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Israel: Iran Aided Hezbollah In Attack

A senior Israeli intelligence official said Saturday that Iranian troops helped Hezbollah fire the missile that damaged an Israeli warship off the Lebanese coast the night before.

Two sailors aboard the warship were killed and two others are missing. The warship returned to its home port in Haifa on Saturday, according to Israeli TV footage.

The army would not confirm if the ship was arriving, but the Saar 5-class missile ship, named the "Spear," could clearly be seen on television sailing into port.

The intelligence official, who spoke on condition of anonymity because of the sensitive nature of the information, said about 100 Iranian soldiers are in Lebanon and helped fire the Iranian-made, radar-guided C-102 at the ship that killed one and left three missing.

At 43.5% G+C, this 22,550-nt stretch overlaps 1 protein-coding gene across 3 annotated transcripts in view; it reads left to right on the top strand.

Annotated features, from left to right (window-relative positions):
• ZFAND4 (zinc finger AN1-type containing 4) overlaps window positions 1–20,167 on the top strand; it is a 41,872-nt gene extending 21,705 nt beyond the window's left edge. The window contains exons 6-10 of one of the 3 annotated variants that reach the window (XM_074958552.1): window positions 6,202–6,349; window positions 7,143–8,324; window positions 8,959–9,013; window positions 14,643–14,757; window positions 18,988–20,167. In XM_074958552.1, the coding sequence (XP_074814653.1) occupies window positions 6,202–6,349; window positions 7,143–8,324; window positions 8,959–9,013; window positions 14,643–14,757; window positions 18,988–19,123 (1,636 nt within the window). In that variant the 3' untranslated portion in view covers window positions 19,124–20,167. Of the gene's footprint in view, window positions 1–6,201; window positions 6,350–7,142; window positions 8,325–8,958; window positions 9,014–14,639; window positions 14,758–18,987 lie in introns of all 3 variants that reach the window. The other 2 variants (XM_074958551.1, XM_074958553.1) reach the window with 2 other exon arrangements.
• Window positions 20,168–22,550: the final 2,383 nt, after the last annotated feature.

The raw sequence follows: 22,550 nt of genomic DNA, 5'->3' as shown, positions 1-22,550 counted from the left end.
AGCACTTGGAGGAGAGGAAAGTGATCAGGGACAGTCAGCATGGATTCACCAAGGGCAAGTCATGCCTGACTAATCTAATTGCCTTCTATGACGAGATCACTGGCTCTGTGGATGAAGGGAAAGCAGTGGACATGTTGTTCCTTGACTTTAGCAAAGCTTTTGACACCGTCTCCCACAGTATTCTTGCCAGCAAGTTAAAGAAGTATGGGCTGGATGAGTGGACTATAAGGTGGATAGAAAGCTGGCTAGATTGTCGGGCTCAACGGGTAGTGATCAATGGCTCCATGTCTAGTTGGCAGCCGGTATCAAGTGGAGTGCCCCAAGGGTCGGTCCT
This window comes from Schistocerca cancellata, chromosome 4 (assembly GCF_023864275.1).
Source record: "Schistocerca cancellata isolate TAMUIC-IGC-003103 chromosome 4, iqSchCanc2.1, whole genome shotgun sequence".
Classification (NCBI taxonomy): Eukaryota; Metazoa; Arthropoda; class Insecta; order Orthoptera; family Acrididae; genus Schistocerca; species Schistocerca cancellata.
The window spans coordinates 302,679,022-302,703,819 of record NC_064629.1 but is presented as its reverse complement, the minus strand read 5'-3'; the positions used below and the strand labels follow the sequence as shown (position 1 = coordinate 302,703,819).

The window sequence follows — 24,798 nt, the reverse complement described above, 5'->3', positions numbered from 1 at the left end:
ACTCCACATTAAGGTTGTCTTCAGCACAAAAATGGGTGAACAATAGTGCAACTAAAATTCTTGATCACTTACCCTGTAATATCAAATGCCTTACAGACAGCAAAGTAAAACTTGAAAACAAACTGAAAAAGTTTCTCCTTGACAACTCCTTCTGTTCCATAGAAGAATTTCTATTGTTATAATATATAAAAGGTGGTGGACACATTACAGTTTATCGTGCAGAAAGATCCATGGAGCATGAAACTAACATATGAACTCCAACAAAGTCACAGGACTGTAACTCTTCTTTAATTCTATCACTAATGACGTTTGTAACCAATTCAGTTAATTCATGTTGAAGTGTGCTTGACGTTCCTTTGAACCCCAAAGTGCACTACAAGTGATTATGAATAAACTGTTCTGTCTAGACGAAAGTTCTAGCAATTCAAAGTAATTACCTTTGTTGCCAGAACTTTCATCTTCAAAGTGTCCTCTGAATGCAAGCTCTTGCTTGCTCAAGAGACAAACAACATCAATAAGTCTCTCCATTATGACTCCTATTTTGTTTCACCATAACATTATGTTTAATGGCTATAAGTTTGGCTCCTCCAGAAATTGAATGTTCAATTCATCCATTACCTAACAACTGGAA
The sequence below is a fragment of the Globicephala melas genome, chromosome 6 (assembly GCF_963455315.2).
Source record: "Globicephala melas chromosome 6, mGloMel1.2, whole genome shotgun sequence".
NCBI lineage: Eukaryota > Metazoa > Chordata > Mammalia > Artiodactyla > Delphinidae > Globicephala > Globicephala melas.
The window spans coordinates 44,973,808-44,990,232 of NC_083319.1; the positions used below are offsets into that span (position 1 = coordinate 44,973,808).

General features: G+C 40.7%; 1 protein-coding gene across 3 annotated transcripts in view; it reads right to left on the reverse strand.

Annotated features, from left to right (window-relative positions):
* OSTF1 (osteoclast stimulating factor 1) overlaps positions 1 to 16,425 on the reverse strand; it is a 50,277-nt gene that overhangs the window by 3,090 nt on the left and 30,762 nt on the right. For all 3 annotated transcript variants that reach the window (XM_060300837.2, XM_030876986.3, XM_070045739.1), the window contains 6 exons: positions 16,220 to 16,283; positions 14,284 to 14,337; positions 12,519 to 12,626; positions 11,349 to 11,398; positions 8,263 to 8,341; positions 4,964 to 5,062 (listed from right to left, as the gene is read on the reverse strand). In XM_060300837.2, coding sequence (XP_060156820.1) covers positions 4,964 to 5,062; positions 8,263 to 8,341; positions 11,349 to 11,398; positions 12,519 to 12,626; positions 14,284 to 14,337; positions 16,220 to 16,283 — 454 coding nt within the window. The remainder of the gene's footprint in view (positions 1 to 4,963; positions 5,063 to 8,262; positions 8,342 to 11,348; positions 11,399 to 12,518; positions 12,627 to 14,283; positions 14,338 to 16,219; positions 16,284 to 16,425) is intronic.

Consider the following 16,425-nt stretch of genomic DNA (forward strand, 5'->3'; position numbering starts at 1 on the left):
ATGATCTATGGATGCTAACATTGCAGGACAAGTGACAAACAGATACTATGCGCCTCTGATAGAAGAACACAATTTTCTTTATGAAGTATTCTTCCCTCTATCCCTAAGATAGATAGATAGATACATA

Initially, it was thought that Hezbollah used a drone to attack the ship. The Israeli intelligence official did say that Hezbollah does have drones and warned that they are more accurate than missiles.

"We can confirm that it was hit by an Iranian-made missile launched by Hezbollah. We see this as very profound fingerprint of Iranian involvement in Hezbollah," Brig. Gen. Ido Nehushtan said in an interview with The Associated Press.

Another Hezbollah missile also hit and sank a nearby civilian merchant ship at around the same time, Nehushtan said. He said that ship apparently was Egyptian, but he had no other information about it.

Nehushtan said the body of one of the four Israeli soldiers left missing by the attack on the warship was found aboard it, but other Israeli military officials said two bodies had been found.

Israeli officials warned Saturday that Hezbollah has missiles that could reach as far as 62-125 miles, into the country, putting cities such as Jerusalem and Tel Aviv at risk if the weapons are used.

A senior Israeli intelligence official, who spoke on condition of anonymity because of the sensitivity of the information, said that Hezbollah has 150 missiles that could reach a distance of about 28 miles, and another 20 with a range of 100-200 kilometers.

"They may hit Tel Aviv," the official said, adding that Israeli intelligence officials were not sure why Hezbollah has not used the missiles since it started firing rockets at Israel on Wednesday.